BY: Zach Roth, Board Certified Real Estate Attorney
When considering whether to purchase real estate, one matter that should always be considered is access. Without access to the property, the owner may find it difficult to utilize the property for their intended purpose.
Unless an exception appears in a title insurance policy, lack of legal access is covered under title insurance policies issued in Florida. The first step for a buyer should always be, therefore, a thorough review of the title commitment to ensure that the title insurer is committing to insuring access.
This step is not, however, the end of the discussion. A major item often missed by buyers is the difference between legal access and actual, physical access. Item 4 of the Covered Risks of the Owners Policy of Title Insurance issued in Florida insures against “no right of access to and from the Land.” The critical term in this phrase is “right.” This policy only insures that a legal right of access exists; it does not insure that such access is physically practical.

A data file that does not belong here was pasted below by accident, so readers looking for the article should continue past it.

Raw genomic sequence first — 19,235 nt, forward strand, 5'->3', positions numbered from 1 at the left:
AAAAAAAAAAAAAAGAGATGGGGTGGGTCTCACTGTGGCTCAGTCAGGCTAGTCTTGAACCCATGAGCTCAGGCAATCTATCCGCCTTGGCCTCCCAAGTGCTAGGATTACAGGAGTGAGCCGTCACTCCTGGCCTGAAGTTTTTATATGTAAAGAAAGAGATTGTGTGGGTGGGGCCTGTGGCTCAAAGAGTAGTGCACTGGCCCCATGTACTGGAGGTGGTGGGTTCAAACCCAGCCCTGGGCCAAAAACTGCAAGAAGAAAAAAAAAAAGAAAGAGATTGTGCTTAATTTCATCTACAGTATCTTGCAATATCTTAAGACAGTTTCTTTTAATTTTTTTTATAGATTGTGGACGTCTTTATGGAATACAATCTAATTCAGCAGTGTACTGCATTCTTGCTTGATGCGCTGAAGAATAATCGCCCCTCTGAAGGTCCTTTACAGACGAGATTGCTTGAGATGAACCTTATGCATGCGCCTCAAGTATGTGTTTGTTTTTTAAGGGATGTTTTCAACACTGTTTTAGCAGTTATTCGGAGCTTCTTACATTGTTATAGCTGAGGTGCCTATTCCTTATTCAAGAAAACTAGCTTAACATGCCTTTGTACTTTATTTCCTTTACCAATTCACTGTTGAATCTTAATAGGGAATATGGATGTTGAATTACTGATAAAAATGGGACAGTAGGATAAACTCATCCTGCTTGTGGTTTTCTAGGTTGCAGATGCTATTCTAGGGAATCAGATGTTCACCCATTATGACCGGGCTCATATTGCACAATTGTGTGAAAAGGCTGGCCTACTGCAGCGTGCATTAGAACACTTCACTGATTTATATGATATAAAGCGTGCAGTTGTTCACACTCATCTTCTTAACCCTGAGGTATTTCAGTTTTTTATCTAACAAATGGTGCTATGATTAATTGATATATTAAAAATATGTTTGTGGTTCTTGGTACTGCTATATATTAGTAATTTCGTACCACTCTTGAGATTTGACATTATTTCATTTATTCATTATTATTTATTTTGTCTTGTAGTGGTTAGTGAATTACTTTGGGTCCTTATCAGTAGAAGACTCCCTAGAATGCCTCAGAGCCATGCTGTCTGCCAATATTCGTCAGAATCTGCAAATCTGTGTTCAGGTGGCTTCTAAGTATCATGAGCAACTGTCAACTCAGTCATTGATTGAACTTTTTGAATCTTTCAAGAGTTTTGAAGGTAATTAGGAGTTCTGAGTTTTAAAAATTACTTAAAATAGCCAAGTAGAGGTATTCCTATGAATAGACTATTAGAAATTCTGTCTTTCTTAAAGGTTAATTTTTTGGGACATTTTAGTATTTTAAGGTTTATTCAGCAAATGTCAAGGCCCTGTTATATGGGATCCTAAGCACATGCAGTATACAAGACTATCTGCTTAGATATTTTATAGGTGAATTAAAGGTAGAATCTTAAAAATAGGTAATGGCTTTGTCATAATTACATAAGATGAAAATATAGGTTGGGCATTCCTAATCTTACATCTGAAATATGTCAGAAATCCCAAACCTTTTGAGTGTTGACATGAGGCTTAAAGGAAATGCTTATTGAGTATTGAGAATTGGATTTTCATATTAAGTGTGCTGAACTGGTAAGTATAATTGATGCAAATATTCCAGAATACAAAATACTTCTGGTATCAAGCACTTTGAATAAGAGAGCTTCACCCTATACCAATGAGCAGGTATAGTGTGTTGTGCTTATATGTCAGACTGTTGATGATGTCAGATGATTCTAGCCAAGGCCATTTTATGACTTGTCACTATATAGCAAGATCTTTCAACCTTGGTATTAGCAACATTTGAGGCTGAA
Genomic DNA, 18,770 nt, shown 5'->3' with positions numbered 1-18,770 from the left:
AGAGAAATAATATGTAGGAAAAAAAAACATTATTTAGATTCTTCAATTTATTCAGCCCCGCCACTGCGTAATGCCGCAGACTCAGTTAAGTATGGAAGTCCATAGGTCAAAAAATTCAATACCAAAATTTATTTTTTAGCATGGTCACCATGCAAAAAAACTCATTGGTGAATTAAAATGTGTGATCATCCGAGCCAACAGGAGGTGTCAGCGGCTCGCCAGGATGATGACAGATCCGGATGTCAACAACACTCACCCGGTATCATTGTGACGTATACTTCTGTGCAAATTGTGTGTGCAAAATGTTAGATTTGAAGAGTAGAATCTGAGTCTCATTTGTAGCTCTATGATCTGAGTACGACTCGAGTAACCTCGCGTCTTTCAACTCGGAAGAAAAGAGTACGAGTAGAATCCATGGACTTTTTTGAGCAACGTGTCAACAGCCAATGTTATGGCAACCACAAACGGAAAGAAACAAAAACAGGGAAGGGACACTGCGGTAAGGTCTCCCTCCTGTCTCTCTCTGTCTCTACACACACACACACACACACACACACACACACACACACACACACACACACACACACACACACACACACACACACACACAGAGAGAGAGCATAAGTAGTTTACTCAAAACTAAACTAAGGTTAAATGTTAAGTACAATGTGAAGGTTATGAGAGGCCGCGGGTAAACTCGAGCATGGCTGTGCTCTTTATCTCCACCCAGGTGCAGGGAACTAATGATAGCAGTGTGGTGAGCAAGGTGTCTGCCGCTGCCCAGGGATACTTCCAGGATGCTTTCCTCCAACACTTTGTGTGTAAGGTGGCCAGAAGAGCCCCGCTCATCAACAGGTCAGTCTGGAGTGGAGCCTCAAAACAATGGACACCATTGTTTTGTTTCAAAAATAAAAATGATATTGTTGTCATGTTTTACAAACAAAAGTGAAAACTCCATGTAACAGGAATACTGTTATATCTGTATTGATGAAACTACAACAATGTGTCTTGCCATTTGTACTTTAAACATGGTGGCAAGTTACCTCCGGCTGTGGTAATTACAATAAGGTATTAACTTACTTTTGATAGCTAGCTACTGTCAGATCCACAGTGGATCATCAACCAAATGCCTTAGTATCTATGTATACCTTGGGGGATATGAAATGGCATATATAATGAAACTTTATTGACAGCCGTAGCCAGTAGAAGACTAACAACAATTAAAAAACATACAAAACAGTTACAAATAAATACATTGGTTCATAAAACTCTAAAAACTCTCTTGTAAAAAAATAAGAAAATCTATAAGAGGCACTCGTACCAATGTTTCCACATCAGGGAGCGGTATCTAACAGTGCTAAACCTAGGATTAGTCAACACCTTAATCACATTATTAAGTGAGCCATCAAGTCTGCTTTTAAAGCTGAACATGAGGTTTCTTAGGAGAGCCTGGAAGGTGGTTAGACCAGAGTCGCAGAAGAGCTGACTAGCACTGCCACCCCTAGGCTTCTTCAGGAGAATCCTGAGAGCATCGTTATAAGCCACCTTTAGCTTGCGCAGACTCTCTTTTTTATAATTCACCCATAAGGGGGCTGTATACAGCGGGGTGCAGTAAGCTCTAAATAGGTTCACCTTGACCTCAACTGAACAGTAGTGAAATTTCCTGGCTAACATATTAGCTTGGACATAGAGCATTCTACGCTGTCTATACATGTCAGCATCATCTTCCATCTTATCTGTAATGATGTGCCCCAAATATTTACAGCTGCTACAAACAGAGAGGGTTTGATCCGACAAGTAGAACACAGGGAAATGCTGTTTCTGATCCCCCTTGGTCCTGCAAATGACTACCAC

In one case, a property owner sued to establish coverage for lack of access because the platted road was “merely a continuation of a sandy beach” and “is covered by high tide water during the spring and fall of each year.” The title insurer argued that a legal right to access, rather than physical ability, is all that is provided under a title insurance policy. The court agreed, holding that “there is no dispute that the public record shows a legal right of access to appellant’s property via the platted Viejo Street. The title insurance policy only insured against record title defects and not against physical infirmities of the platted street.” Title & Trust Co. v. Barrows, 381 So. 2d 1088 (Fla. 1st DCA 1979).
Something important all buyers should keep in mind as well: while lack of legal access may give rise to a way of necessity under Fla. Stat. §704.01, such access if not available if a property has legal access, regardless of its practicality.
For these reasons, property purchasers should perform more than a cursory review of the title and should engage qualified attorneys and other experts to evaluate such matters should there be any possible concern.